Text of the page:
Ki Tavo

Ki Tavo 5779 – Serve God with Joy

Do you serve God with joy? Or do you just serve God with your usual attitude? Does it matter what attitude we have when we serve God?

One of my favorite commandments is one we were given a few weeks ago in our Torah reading, relative to the upcoming holiday of Sukkot: usamachta b’chagecha, you shall rejoice in your holiday. We’re commanded to be happy! Cool, let’s be happy on the holidays!

You might think this is just a sort of encouragement, that we should rejoice in the holidays, as opposed to a serious commandment that you could be punished for ignoring. 

This week’s Torah reading has a very harsh tochecha, a rebuke. There’s a list of horrible curses that would befall us for straying from God. The curses are so bad that back in the day no one wanted to have the aliyah – a lot of times the rabbi had to take it because no one else wanted it. The reader would read it with a quiet voice.

Why do these bad things happen?

תַּ֗חַת אֲשֶׁ֤ר לֹא־עָבַ֙דְתָּ֙ אֶת־יְהוָ֣ה אֱלֹהֶ֔יךָ בְּשִׂמְחָ֖ה וּבְט֣וּב לֵבָ֑ב מֵרֹ֖ב כֹּֽל׃

וְעָבַדְתָּ֣ אֶת־אֹיְבֶ֗יךָ אֲשֶׁ֨ר יְשַׁלְּחֶ֤נּוּ יְהוָה֙ בָּ֔ךְ בְּרָעָ֧ב וּבְצָמָ֛א וּבְעֵירֹ֖ם וּבְחֹ֣סֶר כֹּ֑ל וְנָתַ֞ן עֹ֤ל בַּרְזֶל֙ עַל־צַוָּארֶ֔ךָ עַ֥ד הִשְׁמִיד֖וֹ אֹתָֽךְ׃

“Since you didn’t serve the Lord your God with joy and a good heart and an abundance of everything, you will your enemy that God will send to you, in hunger, in thirst, naked, lacking everything. The enemy will put a yoke of iron on your neck until he destroys you” (Deuteronomy 28:47).

And the Torah continues with a long list of the horrible things that will happen, including we’ll be so hungry we’ll eat the flesh of our own dead children.

In case we missed the connection, the Kotzker rebbe, a 19th century Hasidic rabbi, tells us we bring on the rebuke for not serving God with joy. He said,

If you don’t serve God with joy, but serve God only like a commandment of people that you have learned, a person gets cold, and forgets that there is a creator in the world, until he transgresses all the transgressions that come his way, and therefore he will be punished with all the punishments that are mentioned.  And when a person examines the reason for his sins, he will see that they are a result of not having served God with joy.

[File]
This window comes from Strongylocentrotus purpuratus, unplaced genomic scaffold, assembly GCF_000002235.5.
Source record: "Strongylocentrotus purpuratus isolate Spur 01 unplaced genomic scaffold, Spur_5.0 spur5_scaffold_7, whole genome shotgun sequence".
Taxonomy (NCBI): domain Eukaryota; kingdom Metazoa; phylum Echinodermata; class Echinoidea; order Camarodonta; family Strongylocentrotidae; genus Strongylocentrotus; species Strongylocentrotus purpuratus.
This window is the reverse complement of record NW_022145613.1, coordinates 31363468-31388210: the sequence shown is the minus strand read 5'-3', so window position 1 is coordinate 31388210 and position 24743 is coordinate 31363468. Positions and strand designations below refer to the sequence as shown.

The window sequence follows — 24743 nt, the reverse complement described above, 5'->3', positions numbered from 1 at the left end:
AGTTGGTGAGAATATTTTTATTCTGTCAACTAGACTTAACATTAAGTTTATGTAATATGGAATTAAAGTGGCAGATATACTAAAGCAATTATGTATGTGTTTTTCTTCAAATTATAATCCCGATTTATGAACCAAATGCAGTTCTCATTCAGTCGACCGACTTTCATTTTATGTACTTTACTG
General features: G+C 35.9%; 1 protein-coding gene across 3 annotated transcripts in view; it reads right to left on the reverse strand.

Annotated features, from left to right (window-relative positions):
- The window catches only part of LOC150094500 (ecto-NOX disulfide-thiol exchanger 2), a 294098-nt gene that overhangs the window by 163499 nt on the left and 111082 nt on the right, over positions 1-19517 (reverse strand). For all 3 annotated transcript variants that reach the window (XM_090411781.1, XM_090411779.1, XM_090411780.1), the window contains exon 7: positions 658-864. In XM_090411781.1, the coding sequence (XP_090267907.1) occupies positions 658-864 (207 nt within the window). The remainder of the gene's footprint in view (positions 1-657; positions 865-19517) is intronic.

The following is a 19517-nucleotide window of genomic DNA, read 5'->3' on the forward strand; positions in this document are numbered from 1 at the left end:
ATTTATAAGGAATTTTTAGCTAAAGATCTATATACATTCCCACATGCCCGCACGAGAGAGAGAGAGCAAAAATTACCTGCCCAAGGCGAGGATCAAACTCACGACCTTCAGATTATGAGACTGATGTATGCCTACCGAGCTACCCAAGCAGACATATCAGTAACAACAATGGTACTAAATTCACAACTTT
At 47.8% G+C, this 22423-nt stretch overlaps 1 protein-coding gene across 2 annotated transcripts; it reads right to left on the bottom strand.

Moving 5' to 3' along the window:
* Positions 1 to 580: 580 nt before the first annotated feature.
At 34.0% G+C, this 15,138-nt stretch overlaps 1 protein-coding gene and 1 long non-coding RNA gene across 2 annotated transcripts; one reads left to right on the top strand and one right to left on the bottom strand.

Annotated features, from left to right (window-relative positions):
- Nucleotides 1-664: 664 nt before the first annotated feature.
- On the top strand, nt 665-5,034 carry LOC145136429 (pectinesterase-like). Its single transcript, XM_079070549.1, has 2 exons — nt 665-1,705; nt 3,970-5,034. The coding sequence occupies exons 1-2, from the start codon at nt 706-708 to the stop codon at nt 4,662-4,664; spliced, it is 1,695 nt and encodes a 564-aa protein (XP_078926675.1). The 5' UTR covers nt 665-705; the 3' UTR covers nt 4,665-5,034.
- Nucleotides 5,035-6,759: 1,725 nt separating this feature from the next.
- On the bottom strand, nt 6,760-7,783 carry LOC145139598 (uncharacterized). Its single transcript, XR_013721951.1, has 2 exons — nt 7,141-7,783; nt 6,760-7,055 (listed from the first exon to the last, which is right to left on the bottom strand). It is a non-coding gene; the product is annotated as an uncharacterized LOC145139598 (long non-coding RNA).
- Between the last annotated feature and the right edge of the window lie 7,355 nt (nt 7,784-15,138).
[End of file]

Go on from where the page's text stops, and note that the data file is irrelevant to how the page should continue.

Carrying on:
So the Kotzker clarifies for us that what happens is not that we get punished for not serving God with joy – but rather that if we don’t serve God with joy we’ll feel distant from God, we’ll feel cold about God, until we forget about God completely, and that will lead to our sinning every sin that comes our way. And that’s what we get punished for. So in a way, serving God with joy isn’t as much a commandment as it is a piece of good advice: serve God with joy and you’ll have a good relationship with God, and you’ll be on a good path.

And this is really true. I have a friend who grew up in an Orthodox home. He hated Shabbat. For him Shabbat was just a long list of no’s. You can’t do this, you can’t do that. His father sat in a chair with a newspaper all day. So as soon as he went off to college he ran the other way and didn’t want to have anything to do with Shabbat and all those “no’s.”

My kids had a very different experience of Shabbat. We always encouraged (and still encourage) them to bring friends over for Shabbat dinner. Shabbat is always pretty joyous by us. And the day is more about the things we say “yes” to. For example, during the week everyone is busy. If one of my kids wanted me to do something, play a game or whatever, I might or might not say yes, but on Shabbat I’d always say yes. Not all of my five daughters are shomer Shabbat, but some of them are, and even the ones who aren’t still enjoy having Shabbat meals together, and it’s because Shabbat was about more than saying “no.”

Rebbe Nachman tells us it is a great mitzvah to serve God with great joy always. It’s fascinating in a way that this is one of Rebbe Nachman’s most famous teachings, because Rebbe Nachman himself struggled with depression. He knew it’s not always easy to serve God with joy. But it’s a great mitzvah, because it brings us closer to God, our families, and our friends.

Mitzvah Gedolah Le’hiyot Besimcha Tamid

It’s a great commandment to always be joyful

May you have a joyous Shabbat!

Barry Leff

Rabbi Barry (Baruch) Leff is a dual Israeli-American business executive, teacher, speaker and writer who divides his time between Israel and the US.

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